Literary Analysis is Not Just for Future English Majors
Every academic discipline has the inevitable, “Why do I need this?” topic. For English classes, that topic is literary analysis. It’s easy to dismiss the importance of literary analysis if you think you will never use it again outside of high school, but assuming such a thing is faulty at best.
Literary analysis sets students up for success in real life– in college (regardless of major) and beyond. Read on for 5 reasons why literary analysis is beneficial to absolutely everyone:
At its foundation, literary analysis encourages critical thinking. While in a literature class students may be asked to analyze a specific piece of literature or to look for specific elements/connections within a piece of literature, doing such establishes a framework for critical thinking outside of literature. Critical thinking is important because it encourages students to connect ideas, examine for inconsistencies in reasoning, solve problems, and reflect on their own beliefs. Particularly in today’s culture, all of these qualities are integral outside of high school whether a student attends college or not– whether a student becomes an English major or not. Literary analysis demands that students strengthen their critical thinking muscles.
Forming Claims and Support:
While this point could be easily cased within critical thinking, it is important enough to stand alone. Literary analysis asks students to form claims and offer relevant and rooted support in defense of the claim. While it’s true that students likely won’t need to read a book and form a 3-prong thesis on it in “the real world,” they will need, at times, to offer defense of their own idea(s), and because literary analysis establishes the framework for claim and support, doing so will be easier for them when that time comes.
Studies continue to emerge proving that close reading of literature increases the ability to focus. A multi-disciplinary study out of Stanford shows the relation between analyzing literature and the ability to focus. Natalie Phillips, lead scholar of the study, said, “Teaching close reading (i.e., attention to literary form) could serve – quite literally – as a kind of cognitive training, teaching us to modulate our concentration and use new brain regions as we move flexibly between modes of focus.”
Literary analysis encourages students to branch beyond their own experiences and beliefs, and in doing so it allows students to build empathy. Empathy is the ability to consider someone else’s feelings and thoughts in a situation. As you can imagine, empathy is important in relationships, job settings, and beyond. Because we are naturally inclined to look inward and tie truth to our own experiences, it is incredibly important to be exposed to other perspectives. This helps solidify (or change when necessary) our own beliefs as well as helps build healthy relationships.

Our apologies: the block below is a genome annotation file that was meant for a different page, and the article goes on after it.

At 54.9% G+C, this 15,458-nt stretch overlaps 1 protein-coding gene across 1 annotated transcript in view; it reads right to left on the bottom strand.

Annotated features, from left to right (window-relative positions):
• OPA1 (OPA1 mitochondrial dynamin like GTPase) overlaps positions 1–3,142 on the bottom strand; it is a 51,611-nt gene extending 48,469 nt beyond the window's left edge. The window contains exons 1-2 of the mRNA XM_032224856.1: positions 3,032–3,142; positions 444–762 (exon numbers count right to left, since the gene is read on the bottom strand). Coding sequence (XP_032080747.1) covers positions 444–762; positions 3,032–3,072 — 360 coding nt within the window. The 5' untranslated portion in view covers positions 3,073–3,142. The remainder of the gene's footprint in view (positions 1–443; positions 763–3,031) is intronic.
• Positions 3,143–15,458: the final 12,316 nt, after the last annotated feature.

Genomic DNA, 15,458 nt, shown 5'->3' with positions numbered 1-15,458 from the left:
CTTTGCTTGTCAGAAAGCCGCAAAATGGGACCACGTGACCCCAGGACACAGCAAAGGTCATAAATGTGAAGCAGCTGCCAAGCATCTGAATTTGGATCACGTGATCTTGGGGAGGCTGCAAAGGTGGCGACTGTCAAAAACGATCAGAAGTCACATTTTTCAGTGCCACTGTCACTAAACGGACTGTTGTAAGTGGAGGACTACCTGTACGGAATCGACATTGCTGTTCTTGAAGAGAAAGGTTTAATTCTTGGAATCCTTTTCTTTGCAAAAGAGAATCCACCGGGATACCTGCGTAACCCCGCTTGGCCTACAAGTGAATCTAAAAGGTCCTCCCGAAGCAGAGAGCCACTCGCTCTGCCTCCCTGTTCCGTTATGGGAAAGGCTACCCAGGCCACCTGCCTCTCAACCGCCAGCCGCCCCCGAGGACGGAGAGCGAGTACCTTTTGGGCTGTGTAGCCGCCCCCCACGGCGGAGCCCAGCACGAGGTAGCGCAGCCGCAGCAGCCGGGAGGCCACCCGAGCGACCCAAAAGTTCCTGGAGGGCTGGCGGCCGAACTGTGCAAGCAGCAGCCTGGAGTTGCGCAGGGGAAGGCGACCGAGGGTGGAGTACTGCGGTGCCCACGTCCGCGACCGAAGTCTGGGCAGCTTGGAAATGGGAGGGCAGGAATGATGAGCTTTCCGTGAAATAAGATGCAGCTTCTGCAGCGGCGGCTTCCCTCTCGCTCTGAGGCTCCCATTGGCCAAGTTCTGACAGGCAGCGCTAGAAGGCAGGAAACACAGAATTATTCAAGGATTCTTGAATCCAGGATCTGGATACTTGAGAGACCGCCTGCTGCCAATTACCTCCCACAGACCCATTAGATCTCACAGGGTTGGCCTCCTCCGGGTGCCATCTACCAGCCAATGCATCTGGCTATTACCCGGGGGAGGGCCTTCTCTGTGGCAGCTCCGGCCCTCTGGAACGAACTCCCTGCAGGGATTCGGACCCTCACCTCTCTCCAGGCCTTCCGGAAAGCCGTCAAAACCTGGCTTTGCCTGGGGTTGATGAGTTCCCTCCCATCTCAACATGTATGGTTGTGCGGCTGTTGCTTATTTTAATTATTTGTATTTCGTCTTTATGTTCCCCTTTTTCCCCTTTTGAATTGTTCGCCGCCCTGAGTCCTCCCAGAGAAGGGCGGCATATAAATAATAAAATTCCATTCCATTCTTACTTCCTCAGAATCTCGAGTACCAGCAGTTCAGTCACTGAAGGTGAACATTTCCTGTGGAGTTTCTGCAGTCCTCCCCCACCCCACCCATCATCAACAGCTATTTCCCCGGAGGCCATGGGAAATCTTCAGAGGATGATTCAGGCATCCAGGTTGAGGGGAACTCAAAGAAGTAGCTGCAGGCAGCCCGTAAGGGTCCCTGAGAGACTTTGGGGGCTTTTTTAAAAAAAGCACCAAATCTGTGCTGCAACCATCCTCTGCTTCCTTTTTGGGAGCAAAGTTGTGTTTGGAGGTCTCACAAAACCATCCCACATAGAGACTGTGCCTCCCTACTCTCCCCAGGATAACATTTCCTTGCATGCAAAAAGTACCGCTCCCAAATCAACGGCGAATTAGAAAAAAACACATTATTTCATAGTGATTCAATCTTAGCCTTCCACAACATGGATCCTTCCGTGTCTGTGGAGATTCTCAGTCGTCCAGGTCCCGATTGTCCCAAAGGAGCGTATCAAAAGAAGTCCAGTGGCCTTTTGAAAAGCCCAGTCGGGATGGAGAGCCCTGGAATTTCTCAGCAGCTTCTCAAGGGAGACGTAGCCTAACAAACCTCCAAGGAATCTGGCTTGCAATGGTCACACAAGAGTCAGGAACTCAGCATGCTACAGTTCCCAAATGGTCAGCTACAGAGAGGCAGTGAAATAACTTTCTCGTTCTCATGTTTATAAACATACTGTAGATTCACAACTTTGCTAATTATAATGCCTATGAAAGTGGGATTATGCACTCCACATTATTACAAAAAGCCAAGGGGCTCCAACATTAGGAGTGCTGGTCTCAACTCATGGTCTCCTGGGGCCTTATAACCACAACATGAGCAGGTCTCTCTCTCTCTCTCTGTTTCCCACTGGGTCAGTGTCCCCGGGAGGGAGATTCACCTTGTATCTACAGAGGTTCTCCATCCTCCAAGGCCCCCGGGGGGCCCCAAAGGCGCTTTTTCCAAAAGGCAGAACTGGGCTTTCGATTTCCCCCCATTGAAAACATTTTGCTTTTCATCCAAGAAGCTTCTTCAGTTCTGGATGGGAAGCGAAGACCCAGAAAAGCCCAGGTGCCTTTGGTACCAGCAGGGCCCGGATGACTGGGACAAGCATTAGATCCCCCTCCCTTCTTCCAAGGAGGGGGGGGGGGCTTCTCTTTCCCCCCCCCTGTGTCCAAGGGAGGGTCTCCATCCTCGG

Understanding of the Bible:
Literary analysis offers us a richer and more meaningful understanding of the Bible (or other religious texts depending upon your religion). It only takes a quick glance at Psalm to see that literary devices are present, that sentences and phrases are being formed intentionally, and that context is relevant. It is impossible to read the Bible entirely at leisure with little to no thought; in order to deepen our understanding of Biblical texts and our relationship with God, a closer, more intentional reading is necessary.
Check out this article from Stanford on the benefits of literary analysis.
Check out this article that offers five experiments regarding literary analysis and its effect.
Check out this website that details the value of critical thinking.
About the Author
Jess Woods graduated from Indiana University with a degree in English Education. Upon graduating she taught in a public high school for three years before deciding to stay home with her children. Since 2013, she has been teaching middle school and high school English courses online. Jess is a life-long reader and writer. She comes alive in the company of words and music, and she has a passion for literature that reaches through every part of her being. She believes wholeheartedly that each person has a relevant voice and perspective, and she eagerly teaches her students to embrace their individual voices by exploring their own thoughts and learning to confidently articulate them. It is her desire to encourage growth in all students (regardless of their love for English courses…or lack thereof). She considers it a tremendous success if she can awaken a love of literature and/or composition in her students. Jess currently resides in Alabama with her pastor-husband, Josh. The couple has three children, two dogs, and two cats. While reading and writing are clearly on the top of her hobby list, Jess also enjoys all things musical, cooking competition shows, hiking, running, and traveling.